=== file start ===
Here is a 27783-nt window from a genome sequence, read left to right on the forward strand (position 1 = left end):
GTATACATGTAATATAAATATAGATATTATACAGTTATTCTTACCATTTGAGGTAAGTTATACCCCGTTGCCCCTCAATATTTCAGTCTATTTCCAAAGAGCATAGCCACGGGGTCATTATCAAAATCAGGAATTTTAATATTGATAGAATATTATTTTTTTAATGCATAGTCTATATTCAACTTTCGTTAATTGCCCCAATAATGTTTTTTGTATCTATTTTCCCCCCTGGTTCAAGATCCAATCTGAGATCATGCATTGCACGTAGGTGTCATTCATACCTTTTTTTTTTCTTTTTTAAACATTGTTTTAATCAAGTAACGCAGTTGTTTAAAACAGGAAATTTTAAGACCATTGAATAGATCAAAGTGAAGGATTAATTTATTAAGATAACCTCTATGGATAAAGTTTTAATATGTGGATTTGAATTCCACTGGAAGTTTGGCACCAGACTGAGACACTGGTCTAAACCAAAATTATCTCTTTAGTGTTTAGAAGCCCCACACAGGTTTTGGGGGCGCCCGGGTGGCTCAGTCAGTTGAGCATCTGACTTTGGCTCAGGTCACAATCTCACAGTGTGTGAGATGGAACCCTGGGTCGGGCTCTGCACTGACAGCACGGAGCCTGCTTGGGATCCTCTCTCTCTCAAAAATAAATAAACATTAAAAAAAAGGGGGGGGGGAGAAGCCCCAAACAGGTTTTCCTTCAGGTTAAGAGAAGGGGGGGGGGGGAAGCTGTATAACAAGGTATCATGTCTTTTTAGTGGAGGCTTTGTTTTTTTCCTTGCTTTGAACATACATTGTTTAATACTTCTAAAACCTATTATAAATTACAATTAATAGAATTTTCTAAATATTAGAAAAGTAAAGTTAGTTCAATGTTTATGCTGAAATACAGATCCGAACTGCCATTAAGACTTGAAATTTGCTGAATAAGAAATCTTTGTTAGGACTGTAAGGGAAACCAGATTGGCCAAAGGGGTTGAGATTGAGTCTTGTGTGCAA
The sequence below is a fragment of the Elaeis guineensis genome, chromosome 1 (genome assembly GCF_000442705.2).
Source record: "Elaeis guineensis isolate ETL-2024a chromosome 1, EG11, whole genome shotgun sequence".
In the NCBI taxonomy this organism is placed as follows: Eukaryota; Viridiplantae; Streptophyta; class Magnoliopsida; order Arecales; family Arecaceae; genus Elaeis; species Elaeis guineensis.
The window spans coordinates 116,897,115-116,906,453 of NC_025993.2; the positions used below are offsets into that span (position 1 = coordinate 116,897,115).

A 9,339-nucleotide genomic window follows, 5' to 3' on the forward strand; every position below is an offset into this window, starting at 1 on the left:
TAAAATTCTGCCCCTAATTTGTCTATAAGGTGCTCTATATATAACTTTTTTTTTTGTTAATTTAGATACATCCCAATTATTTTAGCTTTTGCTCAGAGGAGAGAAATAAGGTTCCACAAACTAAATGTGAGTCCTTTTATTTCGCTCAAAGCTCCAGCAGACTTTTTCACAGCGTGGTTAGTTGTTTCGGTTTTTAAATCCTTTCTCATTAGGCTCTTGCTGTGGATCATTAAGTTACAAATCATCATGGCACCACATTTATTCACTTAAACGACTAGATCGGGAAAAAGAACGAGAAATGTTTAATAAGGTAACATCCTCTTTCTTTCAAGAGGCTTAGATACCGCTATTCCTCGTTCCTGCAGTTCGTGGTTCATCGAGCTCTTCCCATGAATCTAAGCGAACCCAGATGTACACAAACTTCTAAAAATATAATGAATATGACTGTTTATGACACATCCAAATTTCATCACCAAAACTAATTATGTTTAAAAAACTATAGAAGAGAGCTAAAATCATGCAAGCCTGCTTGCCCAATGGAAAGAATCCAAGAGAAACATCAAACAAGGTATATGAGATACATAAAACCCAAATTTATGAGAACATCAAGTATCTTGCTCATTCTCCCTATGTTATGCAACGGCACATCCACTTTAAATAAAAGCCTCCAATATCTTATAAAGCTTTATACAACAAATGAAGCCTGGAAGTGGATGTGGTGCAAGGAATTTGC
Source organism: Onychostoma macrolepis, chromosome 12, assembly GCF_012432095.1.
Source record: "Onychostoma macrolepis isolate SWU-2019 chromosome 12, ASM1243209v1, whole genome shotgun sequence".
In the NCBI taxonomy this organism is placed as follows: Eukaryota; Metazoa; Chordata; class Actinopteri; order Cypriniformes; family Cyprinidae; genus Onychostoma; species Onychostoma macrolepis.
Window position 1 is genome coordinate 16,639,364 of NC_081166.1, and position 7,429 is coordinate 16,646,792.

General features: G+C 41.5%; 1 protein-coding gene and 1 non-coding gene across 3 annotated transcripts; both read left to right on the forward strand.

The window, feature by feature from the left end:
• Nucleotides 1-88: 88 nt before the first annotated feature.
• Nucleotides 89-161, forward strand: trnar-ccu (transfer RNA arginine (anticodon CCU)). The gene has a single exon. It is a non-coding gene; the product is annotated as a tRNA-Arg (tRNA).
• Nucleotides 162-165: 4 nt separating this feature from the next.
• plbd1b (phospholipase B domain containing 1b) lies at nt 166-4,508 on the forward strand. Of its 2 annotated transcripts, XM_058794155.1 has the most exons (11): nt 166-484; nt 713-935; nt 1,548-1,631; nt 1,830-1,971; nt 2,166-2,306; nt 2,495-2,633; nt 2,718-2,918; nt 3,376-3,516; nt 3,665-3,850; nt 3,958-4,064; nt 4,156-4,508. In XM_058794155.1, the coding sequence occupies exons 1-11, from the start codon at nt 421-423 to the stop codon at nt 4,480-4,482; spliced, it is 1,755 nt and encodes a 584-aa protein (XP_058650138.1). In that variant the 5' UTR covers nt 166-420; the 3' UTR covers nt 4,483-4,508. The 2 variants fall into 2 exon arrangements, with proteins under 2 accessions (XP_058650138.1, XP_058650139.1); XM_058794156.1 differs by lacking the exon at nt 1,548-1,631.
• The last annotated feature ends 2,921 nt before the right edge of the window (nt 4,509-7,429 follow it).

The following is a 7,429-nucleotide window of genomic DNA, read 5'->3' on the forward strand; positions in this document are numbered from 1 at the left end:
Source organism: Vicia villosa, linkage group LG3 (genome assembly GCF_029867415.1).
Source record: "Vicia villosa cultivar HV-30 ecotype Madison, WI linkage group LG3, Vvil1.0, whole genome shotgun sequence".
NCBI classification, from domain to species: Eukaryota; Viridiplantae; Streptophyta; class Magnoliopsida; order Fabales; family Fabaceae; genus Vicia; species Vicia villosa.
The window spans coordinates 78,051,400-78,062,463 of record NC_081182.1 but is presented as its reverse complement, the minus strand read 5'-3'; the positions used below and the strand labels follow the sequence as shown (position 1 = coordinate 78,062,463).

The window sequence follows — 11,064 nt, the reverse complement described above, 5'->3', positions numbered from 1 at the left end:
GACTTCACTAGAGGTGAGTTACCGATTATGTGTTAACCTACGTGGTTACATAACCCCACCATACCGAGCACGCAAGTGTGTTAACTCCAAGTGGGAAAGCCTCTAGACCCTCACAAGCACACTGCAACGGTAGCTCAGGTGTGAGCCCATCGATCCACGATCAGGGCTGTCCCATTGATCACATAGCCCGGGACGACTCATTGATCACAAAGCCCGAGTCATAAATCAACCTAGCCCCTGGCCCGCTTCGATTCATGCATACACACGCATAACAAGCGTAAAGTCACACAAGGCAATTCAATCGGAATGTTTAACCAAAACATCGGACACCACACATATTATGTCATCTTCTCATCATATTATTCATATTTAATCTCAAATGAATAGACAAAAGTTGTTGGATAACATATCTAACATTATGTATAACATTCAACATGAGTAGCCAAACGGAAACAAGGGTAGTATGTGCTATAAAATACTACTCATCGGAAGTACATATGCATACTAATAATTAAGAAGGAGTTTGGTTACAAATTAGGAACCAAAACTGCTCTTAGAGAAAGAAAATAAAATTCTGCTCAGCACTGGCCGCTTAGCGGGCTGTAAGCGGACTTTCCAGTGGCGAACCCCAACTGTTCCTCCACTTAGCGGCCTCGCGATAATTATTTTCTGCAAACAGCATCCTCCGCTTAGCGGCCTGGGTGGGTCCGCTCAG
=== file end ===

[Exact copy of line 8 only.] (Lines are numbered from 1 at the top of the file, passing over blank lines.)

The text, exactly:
TAAAATTCTGCCCCTAATTTGTCTATAAGGTGCTCTATATATAACTTTTTTTTTTGTTAATTTAGATACATCCCAATTATTTTAGCTTTTGCTCAGAGGAGAGAAATAAGGTTCCACAAACTAAATGTGAGTCCTTTTATTTCGCTCAAAGCTCCAGCAGACTTTTTCACAGCGTGGTTAGTTGTTTCGGTTTTTAAATCCTTTCTCATTAGGCTCTTGCTGTGGATCATTAAGTTACAAATCATCATGGCACCACATTTATTCACTTAAACGACTAGATCGGGAAAAAGAACGAGAAATGTTTAATAAGGTAACATCCTCTTTCTTTCAAGAGGCTTAGATACCGCTATTCCTCGTTCCTGCAGTTCGTGGTTCATCGAGCTCTTCCCATGAATCTAAGCGAACCCAGATGTACACAAACTTCTAAAAATATAATGAATATGACTGTTTATGACACATCCAAATTTCATCACCAAAACTAATTATGTTTAAAAAACTATAGAAGAGAGCTAAAATCATGCAAGCCTGCTTGCCCAATGGAAAGAATCCAAGAGAAACATCAAACAAGGTATATGAGATACATAAAACCCAAATTTATGAGAACATCAAGTATCTTGCTCATTCTCCCTATGTTATGCAACGGCACATCCACTTTAAATAAAAGCCTCCAATATCTTATAAAGCTTTATACAACAAATGAAGCCTGGAAGTGGATGTGGTGCAAGGAATTTGC